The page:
A string of top-level al-Qaeda leaders have been killed this year in U.S. counterterrorism operations extending from Afghanistan to Iran and Syria. The frequency of the strikes, together with the seniority of those lost, has dealt a crippling blow to the old guard responsible for founding al-Qaeda back in the 1980s. After nearly 20 years of relentless counterterrorism pressure following the 9/11 attacks, al-Qaeda’s central leadership has grown older, more distant and disconnected, and, it seems, increasingly vulnerable. Most prominently, Abdullah Ahmed Abdullah (better known as Abu Mohammed al-Masri), was reportedly killed in August by a team of elite Israeli assassins acting on U.S. intelligence in the Iranian capital of Tehran. The targeting of al-Masri, the most likely successor to overall leader Ayman al-Zawahiri, was one of the most significant operational successes against al-Qaeda since Osama Bin Laden’s death in Abbottabad, Pakistan in May 2011. That it took place in

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Jihadi Reactions to the U.S.-Taliban Deal and Afghan Peace Talks

On September 12, 2020, the Taliban and the Afghan government began negotiations in Qatar over the political future of Afghanistan. In accordance with the “Agreement for Bringing Peace to Afghanistan,” signed by the United States and the Taliban on February 29, the negotiations are expected to produce “a permanent and comprehensive ceasefire” between the warring Afghan parties, as well as an “agreement over the future political roadmap of Afghanistan.” In return for the Taliban’s participation in the negotiations and its guarantee that “Afghan soil will not be used against the security of the United States and its allies,” the United States agreed to withdraw all its forces from Afghanistan within fourteen months of the original agreement. In the world of Sunni jihadism, the U.S.-Taliban deal and the associated peace talks have elicited a range of reactions, from celebration to condemnation. This divergence of views reflects the fractured state of the

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Striving for Hegemony: The HTS Crackdown on al-Qaida and Friends in Northwest Syria

Introducing Al-Muraqib: Al-Muraqib is a new author platform for Jihadica authors and guests. Contact jihadica@protonmail.com if you are interested in contributing. The first indication that something was about to happen—again—came on June 17, when Hay’at Tahrir al-Sham (HTS) security officers arrested Abu Salah al-Uzbeki (Sirajuddin Mukhtarov). Abu Salah, the founder of the mainly Uzbek Katibat al-Tawhid wa-l-Jihad, is a prominent Jihadi commander and ideologue who shortly before his arrest had defected from HTS and, together with approximately 40 fighters, joined Ansar al-Deen, a rival Jihadi faction sympathetic to al-Qaida. The atmosphere within the rebel landscape in Syria’s northwest was growing increasingly tense even before Abu Salah’s arrest. In a surprise move on June 12, the five groups Hurras al-Deen, Ansar al-Islam, Ansar al-Deen, Tansiqiyat al-Jihad, and Liwa al-Mouqatilin al-Ansar announced the establishment of the new operations room “So Be Steadfast” (Fa-thbutu), much to the displeasure of HTS. According to an insider,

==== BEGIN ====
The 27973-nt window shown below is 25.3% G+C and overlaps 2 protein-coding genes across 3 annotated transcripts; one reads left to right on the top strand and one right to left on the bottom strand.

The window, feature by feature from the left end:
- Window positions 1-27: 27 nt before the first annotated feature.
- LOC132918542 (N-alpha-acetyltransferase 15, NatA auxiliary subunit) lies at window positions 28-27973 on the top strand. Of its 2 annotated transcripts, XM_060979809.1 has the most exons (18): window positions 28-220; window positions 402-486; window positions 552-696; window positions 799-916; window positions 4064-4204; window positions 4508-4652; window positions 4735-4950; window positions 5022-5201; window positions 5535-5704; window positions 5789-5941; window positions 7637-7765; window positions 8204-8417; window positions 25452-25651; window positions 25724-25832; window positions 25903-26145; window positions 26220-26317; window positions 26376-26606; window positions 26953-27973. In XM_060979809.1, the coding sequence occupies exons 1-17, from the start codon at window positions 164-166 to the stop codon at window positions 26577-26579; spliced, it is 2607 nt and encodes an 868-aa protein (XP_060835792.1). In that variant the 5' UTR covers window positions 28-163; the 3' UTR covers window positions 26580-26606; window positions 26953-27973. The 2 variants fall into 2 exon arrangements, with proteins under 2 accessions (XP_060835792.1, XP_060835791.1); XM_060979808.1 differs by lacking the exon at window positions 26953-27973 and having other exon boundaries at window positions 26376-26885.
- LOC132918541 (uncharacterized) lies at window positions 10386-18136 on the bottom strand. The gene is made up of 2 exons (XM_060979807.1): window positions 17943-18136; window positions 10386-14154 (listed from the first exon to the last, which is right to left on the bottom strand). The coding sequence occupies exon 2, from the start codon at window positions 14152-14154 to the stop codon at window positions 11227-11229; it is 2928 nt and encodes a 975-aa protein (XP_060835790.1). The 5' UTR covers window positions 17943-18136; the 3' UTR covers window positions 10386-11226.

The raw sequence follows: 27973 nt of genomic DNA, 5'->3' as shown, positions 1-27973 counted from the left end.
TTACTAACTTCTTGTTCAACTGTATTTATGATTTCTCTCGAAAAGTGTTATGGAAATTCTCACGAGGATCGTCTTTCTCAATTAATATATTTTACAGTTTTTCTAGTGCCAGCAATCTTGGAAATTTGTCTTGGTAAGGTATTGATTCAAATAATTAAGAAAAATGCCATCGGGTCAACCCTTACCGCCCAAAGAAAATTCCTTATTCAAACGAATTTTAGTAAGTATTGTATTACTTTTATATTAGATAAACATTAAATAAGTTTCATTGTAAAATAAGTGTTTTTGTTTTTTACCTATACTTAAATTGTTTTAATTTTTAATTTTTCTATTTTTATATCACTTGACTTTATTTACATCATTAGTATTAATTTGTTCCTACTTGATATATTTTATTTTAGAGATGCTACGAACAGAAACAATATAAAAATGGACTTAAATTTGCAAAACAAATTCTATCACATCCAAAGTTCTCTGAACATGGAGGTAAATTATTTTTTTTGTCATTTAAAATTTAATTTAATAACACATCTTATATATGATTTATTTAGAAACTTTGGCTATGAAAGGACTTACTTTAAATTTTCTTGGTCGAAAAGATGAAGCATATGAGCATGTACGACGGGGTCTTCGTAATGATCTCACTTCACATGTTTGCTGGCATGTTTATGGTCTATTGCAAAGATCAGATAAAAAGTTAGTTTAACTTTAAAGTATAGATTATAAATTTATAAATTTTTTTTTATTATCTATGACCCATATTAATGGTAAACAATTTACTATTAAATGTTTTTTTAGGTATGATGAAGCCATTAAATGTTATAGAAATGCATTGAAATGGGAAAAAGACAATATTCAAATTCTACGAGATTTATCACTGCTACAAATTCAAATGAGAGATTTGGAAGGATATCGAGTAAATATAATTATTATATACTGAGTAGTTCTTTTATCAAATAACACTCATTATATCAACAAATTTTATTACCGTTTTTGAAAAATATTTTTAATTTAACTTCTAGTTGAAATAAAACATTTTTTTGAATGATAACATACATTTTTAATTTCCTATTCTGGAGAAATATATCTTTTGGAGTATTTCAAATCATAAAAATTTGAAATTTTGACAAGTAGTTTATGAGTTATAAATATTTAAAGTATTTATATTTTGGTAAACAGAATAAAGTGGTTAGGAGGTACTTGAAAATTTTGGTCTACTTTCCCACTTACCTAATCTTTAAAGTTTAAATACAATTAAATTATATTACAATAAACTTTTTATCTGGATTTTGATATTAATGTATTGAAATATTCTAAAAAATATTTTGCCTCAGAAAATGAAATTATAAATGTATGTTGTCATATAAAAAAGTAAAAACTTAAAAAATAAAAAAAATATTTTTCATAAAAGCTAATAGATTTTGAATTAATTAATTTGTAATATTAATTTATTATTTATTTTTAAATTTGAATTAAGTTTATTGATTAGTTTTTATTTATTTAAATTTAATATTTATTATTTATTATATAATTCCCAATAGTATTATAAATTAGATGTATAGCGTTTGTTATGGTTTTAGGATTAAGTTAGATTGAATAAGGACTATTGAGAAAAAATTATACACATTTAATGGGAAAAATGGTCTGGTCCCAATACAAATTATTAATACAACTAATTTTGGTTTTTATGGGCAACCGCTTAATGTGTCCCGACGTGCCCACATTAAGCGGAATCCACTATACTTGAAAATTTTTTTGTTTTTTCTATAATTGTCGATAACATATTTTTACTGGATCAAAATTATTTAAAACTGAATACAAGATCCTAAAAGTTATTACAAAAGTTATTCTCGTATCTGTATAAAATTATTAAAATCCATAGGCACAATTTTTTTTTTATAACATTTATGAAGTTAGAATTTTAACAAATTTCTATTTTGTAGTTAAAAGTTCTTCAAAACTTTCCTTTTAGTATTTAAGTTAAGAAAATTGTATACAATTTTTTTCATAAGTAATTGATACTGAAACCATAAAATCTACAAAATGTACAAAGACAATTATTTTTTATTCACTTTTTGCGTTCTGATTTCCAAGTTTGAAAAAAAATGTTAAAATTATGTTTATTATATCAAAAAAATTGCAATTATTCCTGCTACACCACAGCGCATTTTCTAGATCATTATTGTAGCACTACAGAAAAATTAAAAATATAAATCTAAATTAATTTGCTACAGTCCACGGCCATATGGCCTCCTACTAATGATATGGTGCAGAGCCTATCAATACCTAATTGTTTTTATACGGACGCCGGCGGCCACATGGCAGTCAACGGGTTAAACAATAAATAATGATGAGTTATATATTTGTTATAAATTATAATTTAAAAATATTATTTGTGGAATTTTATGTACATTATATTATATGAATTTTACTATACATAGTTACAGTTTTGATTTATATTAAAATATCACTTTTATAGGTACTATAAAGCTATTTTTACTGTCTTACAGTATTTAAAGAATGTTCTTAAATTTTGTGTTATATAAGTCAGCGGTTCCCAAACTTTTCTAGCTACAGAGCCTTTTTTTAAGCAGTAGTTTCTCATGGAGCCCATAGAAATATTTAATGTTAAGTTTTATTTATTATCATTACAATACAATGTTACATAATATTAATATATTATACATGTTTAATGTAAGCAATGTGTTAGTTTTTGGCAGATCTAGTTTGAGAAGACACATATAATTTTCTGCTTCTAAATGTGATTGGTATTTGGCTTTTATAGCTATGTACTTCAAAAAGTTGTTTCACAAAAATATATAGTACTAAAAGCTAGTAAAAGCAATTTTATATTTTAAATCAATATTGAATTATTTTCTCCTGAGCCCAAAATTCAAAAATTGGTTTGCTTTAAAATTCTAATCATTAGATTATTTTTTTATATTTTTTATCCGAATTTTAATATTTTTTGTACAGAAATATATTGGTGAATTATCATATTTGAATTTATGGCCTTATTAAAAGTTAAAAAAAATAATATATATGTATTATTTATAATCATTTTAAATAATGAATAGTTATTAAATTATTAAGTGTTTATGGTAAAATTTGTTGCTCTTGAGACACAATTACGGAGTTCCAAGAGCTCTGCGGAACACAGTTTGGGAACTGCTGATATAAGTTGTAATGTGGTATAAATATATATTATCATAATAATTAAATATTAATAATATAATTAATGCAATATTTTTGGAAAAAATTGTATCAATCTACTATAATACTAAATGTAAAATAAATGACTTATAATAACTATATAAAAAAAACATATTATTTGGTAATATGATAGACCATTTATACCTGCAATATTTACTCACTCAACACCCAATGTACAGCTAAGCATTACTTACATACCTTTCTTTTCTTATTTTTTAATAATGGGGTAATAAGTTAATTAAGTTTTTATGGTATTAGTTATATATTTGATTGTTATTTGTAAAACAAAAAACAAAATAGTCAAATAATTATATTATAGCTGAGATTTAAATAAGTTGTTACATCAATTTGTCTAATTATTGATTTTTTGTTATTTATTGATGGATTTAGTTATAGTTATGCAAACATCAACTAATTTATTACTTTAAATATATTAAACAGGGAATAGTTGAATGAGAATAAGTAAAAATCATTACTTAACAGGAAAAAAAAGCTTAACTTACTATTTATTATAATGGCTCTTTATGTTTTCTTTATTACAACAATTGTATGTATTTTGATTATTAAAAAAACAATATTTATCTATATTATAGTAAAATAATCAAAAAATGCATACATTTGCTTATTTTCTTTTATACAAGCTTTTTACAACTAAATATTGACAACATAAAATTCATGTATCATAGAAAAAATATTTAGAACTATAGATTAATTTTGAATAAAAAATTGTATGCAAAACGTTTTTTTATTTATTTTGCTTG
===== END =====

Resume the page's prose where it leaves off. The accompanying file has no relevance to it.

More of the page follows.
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Living Long Enough To See Yourself Become The Villain: The Case of Abu Muhammad al-Maqdisi

It has become a trope within the jihadi studies field to describe Abu Muhammad al-Maqdisi (born ‘Isam Bin Muhammad Bin Tahir al-Barqawi) as being the most important jihadi ideologue alive. Part of this derives from a study written by Will McCants in 2006 that notes he is the most cited living jihadi ideologue within jihadi primary source literature. At the time, in many ways, al-Qaeda (AQ) was also the unipolar leader of the jihadi world. Since then, cracks in the foundation of AQ’s leading role have created alternative visions for the future of the jihadi movement. Most notable has been the case of the Islamic State (IS), but another is that of Hayat Tahrir al-Sham (HTS). In attempting to bolster their legitimacy, these different currents have moved away from al-Maqdisi and even derided him. The story of al-Maqdisi’s issues with the leader of IS’s predecessor, Abu Mus‘ab al-Zarqawi, and of

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Rehabilitating the Bin‘aliyya: al-Maqdisi and the Scholarly Remnant of the Islamic State

Abu Muhammad al-Maqdisi and Abu Qatada al-Filastini, the two preeminent jihadi scholars living in Jordan, have repeatedly clashed in recent years over the proper scope and nature of Jihadi Salafism, the movement to which both helped give rise. While agreeing that the Islamic State is too extreme, they have departed over the issue of Hay’at Tahrir al-Sham (HTS), the former al-Qaida affiliate in Syria previously known as Jabhat al-Nusra. In short, al-Maqdisi has accused HTS of abandoning al-Qaida and diluting jihadi ideology, while Abu Qatada has praised HTS as the harbinger of a more practical and more inclusive jihadism. This has led to mutual recriminations. Al-Maqdisi and his allies routinely accuse Abu Qatada and his followers of “fusionism” (talfiq), that is, of attempting to fuse jihadi ideology with mainstream Islamism, including its tolerance of democracy and ideological diversity. The so-called “fusionists” (mulaffiqa), in turn, have cast al-Maqdisi and his friends